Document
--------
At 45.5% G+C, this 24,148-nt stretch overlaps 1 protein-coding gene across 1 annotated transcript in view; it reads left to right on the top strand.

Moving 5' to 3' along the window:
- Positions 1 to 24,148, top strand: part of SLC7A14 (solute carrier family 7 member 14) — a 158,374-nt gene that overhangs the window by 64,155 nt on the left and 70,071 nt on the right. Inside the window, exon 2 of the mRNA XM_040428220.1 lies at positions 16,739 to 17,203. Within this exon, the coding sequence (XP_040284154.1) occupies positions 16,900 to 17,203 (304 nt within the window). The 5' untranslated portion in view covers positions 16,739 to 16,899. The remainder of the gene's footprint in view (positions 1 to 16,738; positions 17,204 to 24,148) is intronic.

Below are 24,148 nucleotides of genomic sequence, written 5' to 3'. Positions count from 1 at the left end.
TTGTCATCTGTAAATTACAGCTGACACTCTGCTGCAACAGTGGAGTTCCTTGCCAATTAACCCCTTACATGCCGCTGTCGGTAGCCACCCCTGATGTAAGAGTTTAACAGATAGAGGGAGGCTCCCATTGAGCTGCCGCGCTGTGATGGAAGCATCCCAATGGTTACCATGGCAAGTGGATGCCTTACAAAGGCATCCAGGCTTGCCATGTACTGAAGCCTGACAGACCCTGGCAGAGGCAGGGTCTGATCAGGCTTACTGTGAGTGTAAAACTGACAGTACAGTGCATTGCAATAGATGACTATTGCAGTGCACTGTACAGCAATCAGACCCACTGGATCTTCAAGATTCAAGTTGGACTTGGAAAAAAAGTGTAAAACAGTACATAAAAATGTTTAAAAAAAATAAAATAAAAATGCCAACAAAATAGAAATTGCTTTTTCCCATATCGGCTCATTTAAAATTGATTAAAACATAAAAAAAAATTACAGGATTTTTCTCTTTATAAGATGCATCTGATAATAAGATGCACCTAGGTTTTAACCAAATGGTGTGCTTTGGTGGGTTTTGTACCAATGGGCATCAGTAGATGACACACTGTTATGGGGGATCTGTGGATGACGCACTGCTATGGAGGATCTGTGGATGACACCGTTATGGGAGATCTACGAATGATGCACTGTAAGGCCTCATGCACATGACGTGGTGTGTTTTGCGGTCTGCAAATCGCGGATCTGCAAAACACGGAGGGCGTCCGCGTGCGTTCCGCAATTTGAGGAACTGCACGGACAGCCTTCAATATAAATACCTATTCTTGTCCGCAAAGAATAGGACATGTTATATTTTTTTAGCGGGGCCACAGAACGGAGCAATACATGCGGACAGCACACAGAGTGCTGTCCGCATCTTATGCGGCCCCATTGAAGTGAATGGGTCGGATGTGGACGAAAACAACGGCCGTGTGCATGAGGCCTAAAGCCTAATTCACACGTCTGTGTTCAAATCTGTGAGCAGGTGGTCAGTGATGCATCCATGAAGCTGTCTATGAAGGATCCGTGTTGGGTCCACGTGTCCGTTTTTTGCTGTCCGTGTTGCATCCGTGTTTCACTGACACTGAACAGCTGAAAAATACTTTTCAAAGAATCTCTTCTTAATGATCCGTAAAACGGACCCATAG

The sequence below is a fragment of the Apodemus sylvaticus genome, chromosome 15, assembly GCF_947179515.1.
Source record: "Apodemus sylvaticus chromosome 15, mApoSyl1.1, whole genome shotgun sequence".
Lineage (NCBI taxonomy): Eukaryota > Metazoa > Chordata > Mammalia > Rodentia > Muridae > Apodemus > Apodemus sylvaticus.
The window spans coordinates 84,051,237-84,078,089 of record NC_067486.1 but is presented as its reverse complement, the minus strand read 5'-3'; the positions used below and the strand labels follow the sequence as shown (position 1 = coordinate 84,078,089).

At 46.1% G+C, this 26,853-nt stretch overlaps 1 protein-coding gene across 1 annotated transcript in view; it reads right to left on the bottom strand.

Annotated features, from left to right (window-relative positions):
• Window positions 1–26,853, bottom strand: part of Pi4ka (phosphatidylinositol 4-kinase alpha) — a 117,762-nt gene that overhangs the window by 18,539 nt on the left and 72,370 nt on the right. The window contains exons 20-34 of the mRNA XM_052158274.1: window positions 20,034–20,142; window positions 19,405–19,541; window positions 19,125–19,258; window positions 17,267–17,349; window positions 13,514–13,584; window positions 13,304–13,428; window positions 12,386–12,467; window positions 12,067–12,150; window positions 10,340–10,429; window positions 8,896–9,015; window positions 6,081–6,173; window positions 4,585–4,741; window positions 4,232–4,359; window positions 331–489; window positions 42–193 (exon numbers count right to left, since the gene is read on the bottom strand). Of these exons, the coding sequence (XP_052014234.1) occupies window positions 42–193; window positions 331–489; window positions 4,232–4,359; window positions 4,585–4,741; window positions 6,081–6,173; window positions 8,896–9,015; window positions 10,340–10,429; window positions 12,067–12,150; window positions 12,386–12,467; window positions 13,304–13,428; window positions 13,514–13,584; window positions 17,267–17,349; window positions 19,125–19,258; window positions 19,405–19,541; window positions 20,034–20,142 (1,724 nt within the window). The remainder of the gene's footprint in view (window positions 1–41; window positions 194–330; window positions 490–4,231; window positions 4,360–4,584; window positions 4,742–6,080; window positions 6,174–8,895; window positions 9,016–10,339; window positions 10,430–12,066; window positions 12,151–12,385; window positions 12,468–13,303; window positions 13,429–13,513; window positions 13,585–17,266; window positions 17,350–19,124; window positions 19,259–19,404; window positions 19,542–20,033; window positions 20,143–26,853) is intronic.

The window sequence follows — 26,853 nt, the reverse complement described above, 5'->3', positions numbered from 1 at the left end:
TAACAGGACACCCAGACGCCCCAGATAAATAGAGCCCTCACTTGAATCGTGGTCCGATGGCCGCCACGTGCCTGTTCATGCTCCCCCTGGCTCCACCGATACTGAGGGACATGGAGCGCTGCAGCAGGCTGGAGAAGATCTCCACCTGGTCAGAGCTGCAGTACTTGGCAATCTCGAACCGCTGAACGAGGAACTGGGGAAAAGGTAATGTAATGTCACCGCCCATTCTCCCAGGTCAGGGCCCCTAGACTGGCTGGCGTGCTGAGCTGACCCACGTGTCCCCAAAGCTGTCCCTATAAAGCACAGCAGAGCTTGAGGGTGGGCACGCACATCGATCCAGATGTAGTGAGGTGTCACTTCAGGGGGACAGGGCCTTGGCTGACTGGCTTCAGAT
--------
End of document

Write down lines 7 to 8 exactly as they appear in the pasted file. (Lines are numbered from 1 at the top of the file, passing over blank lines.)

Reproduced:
Source record: "Apodemus sylvaticus chromosome 15, mApoSyl1.1, whole genome shotgun sequence".
Lineage (NCBI taxonomy): Eukaryota > Metazoa > Chordata > Mammalia > Rodentia > Muridae > Apodemus > Apodemus sylvaticus.